Draft rules implementing a new Colorado consumer privacy law have been revised to address news organizations’ concerns about how the law could affect journalism activities.
Like last year, court rulings dominate CFOIC’s 2022 list of transparency highs and lows, with perhaps the most closely watched decision coming nearly three weeks after a shooter killed five people and wounded more than a dozen others at an LGBTQ nightclub in Colorado Springs on Nov. 19.
The Colorado Supreme Court declined to review issues in a Court of Appeals opinion that could impact the First Amendment rights of lawyers to make statements about public-interest litigation.
News organizations in Colorado are urging state Attorney General Phil Weiser to exempt journalism activities in draft rules implementing a 2021 consumer privacy law.
The published ruling clarifies Colorado’s 2019 anti-SLAPP law, which protects news organizations and Coloradans in general from meritless lawsuits that target free expression.
But a year after House Bill 21-1250 was signed into law, reporters still can’t tune into Denver and Aurora police radio transmissions like they did before both agencies blocked public access — Denver in 2019 and Aurora three years earlier. Although each department has a written policy on radio access, neither has reached an agreement with any Denver metro news organizations.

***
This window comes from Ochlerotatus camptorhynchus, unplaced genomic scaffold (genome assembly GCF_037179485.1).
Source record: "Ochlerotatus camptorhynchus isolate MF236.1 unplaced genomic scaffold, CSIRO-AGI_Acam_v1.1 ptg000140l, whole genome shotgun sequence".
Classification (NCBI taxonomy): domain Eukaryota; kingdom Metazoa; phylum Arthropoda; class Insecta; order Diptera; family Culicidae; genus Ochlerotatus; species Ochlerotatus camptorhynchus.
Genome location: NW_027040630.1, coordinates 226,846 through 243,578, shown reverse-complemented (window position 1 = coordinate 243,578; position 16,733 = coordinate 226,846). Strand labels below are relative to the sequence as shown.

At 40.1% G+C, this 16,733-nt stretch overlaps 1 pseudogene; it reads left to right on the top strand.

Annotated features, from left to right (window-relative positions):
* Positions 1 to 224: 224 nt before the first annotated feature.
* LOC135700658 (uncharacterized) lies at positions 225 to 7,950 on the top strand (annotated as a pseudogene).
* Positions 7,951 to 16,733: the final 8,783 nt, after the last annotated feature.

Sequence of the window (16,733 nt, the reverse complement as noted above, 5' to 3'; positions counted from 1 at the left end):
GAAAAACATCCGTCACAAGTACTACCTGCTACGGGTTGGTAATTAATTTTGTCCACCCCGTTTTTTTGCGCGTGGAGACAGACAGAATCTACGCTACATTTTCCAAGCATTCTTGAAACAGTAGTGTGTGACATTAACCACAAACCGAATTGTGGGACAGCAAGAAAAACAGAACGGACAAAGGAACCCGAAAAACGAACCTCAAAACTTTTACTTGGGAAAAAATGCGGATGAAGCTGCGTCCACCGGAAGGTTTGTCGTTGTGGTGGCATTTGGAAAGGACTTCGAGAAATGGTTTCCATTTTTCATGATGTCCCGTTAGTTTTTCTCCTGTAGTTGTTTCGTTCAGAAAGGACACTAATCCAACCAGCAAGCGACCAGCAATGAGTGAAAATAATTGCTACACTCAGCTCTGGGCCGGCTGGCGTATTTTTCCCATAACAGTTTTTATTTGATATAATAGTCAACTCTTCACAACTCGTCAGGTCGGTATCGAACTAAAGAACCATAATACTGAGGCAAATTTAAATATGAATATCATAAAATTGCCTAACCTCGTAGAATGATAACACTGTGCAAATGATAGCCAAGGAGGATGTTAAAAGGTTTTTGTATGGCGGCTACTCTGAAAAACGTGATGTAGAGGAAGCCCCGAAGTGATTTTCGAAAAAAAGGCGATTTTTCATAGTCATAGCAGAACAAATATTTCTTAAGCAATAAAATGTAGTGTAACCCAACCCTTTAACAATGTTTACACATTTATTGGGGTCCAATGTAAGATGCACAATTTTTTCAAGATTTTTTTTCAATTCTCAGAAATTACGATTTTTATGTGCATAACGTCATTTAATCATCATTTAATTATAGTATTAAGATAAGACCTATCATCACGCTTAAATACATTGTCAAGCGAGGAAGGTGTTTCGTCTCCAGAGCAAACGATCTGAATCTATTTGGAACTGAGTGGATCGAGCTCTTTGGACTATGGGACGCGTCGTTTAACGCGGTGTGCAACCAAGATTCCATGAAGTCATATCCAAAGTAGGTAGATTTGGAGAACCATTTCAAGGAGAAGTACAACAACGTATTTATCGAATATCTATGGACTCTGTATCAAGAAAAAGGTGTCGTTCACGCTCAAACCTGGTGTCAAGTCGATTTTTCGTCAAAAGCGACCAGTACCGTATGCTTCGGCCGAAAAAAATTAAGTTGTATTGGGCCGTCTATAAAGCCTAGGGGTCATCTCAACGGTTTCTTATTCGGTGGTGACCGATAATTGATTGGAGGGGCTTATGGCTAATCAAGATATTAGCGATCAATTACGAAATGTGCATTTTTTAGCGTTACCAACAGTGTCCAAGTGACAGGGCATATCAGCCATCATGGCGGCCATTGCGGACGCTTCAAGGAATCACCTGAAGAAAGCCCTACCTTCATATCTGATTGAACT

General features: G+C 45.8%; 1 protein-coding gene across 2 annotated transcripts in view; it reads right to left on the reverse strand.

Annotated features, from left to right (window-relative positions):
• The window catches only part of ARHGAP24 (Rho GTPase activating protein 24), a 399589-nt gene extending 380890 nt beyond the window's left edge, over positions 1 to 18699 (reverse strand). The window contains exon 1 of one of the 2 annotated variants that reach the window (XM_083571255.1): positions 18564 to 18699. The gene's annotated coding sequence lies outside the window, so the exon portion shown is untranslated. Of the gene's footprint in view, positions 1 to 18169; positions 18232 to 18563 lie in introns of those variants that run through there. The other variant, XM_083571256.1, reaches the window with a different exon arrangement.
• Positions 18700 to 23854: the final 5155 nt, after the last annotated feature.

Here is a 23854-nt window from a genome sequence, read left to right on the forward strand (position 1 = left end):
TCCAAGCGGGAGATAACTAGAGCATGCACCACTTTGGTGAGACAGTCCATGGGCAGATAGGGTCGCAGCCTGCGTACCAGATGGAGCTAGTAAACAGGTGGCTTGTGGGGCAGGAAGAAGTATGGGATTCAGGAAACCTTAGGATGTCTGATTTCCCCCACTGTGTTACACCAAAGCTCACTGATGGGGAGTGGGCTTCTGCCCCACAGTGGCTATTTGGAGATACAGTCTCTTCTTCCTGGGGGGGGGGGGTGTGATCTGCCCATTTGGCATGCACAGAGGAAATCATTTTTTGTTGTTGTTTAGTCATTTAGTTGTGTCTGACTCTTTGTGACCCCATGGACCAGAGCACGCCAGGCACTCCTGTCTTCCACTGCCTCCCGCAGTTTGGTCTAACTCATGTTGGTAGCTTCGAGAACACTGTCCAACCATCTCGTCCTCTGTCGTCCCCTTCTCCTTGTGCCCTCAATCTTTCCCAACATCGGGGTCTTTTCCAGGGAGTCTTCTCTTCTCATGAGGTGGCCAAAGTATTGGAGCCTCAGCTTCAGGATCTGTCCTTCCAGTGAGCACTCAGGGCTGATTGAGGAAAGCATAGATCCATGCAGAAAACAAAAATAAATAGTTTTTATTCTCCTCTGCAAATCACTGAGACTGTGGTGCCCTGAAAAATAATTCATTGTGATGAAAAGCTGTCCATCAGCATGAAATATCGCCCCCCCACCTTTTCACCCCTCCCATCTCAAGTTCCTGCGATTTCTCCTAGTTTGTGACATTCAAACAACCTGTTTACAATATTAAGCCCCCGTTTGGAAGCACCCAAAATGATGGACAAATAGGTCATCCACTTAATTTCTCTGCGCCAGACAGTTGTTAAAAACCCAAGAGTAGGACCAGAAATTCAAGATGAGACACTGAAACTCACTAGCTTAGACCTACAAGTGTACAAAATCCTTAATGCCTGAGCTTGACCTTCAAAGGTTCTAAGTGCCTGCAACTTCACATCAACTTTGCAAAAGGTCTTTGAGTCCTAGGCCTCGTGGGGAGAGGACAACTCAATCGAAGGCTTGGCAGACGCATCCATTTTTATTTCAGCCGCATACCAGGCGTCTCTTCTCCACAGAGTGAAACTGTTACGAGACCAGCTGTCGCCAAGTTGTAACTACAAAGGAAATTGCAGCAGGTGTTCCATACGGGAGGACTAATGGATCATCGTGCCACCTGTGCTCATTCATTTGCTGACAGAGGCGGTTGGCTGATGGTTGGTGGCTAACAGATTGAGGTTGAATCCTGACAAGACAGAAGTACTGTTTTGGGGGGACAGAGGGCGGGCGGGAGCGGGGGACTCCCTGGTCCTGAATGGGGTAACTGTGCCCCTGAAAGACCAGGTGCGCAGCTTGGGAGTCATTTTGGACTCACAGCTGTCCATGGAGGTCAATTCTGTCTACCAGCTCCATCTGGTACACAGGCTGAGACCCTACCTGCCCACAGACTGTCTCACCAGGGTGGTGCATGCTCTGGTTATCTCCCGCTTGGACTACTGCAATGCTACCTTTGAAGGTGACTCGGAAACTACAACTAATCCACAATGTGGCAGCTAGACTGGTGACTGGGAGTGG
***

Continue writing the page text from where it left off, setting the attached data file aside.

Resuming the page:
The philanthropic Colorado Media Project is starting a fund to help Colorado journalists pay for public records that enhance reporting on social, economic, racial and other inequities.
For those concerned about access to government records in Colorado, the 2022 legislative session was notable for what didn’t happen — the introduction of a bill addressing frustrating issues such as expensive fees, email retention and slow responses by law enforcement agencies.
A committee of state lawmakers endorsed a tax credit for small businesses that spend money to advertise in Colorado news outlets.
The Colorado Freedom of Information Coalition and other organizations are asking the state’s highest court to review an appellate court ruling that, if allowed to stand, will impact the First Amendment rights of lawyers to make statements about public-interest litigation.